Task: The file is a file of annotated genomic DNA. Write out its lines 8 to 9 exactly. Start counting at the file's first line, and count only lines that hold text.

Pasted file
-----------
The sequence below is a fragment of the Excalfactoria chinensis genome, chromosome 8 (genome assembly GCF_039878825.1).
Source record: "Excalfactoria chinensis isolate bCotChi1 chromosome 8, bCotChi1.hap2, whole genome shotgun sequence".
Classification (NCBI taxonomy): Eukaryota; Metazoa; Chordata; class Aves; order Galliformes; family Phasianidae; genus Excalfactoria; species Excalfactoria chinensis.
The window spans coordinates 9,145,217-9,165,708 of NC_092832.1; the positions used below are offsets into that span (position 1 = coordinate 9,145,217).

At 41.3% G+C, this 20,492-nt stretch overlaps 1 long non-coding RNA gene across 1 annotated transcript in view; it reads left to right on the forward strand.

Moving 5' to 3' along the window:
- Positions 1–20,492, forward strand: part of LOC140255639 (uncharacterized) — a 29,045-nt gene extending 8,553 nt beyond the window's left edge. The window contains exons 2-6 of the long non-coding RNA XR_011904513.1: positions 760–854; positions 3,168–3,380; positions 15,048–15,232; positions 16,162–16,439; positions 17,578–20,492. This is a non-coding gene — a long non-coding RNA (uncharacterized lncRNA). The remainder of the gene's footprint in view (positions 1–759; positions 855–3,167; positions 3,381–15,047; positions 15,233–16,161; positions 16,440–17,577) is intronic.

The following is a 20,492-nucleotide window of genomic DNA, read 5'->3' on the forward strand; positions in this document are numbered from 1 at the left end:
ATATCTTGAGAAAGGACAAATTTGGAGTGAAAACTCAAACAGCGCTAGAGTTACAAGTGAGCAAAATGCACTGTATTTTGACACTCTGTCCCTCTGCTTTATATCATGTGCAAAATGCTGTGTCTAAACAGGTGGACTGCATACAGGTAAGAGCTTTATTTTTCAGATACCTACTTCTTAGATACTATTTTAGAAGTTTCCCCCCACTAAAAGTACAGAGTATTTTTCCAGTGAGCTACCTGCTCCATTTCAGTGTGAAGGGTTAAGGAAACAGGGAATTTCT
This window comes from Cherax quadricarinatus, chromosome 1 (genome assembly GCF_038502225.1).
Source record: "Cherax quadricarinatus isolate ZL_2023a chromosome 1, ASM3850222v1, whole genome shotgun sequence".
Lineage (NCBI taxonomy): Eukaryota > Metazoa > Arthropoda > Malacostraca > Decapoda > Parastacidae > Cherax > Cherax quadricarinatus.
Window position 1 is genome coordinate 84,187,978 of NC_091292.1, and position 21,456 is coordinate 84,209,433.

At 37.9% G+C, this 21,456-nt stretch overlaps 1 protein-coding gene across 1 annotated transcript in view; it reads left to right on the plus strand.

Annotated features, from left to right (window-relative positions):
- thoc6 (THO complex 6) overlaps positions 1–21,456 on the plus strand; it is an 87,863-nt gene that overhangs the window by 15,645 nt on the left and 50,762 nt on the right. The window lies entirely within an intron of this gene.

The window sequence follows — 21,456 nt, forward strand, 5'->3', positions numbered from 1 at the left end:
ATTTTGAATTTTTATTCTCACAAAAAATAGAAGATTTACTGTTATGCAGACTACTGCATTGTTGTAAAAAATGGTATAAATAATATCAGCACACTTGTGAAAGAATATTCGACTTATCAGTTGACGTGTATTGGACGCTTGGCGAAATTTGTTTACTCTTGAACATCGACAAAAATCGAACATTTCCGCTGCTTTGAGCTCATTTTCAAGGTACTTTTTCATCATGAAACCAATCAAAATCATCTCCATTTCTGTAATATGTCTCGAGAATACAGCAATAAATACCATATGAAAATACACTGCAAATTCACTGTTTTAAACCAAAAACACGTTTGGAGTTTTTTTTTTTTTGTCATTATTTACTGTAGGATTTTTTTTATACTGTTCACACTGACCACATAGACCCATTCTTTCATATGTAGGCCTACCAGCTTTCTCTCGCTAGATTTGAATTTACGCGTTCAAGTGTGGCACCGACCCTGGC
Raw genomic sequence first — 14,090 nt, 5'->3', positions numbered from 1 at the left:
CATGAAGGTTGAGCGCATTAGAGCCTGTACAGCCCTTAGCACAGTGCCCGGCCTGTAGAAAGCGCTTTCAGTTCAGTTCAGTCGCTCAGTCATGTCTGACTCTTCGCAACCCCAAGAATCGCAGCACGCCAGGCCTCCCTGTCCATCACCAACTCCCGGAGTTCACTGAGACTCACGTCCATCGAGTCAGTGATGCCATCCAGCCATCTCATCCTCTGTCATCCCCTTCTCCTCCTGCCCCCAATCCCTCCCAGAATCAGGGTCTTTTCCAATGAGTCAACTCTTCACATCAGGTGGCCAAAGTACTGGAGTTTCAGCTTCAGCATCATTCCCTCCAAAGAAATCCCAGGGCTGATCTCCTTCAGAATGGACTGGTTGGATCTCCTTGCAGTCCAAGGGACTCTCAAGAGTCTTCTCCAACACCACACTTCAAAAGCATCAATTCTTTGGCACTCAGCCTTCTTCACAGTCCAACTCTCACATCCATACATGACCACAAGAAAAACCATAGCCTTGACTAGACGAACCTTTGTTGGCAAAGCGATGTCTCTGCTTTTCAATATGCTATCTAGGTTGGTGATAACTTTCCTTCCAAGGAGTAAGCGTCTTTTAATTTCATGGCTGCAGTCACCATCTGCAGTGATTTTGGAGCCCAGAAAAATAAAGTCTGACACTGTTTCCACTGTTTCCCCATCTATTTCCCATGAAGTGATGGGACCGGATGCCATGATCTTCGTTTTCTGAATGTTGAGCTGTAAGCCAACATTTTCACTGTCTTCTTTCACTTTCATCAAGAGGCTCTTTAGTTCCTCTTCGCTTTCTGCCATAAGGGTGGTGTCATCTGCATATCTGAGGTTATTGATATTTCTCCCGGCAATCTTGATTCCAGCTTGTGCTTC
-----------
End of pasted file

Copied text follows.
The following is a 20,492-nucleotide window of genomic DNA, read 5'->3' on the forward strand; positions in this document are numbered from 1 at the left end:
ATATCTTGAGAAAGGACAAATTTGGAGTGAAAACTCAAACAGCGCTAGAGTTACAAGTGAGCAAAATGCACTGTATTTTGACACTCTGTCCCTCTGCTTTATATCATGTGCAAAATGCTGTGTCTAAACAGGTGGACTGCATACAGGTAAGAGCTTTATTTTTCAGATACCTACTTCTTAGATACTATTTTAGAAGTTTCCCCCCACTAAAAGTACAGAGTATTTTTCCAGTGAGCTACCTGCTCCATTTCAGTGTGAAGGGTTAAGGAAACAGGGAATTTCT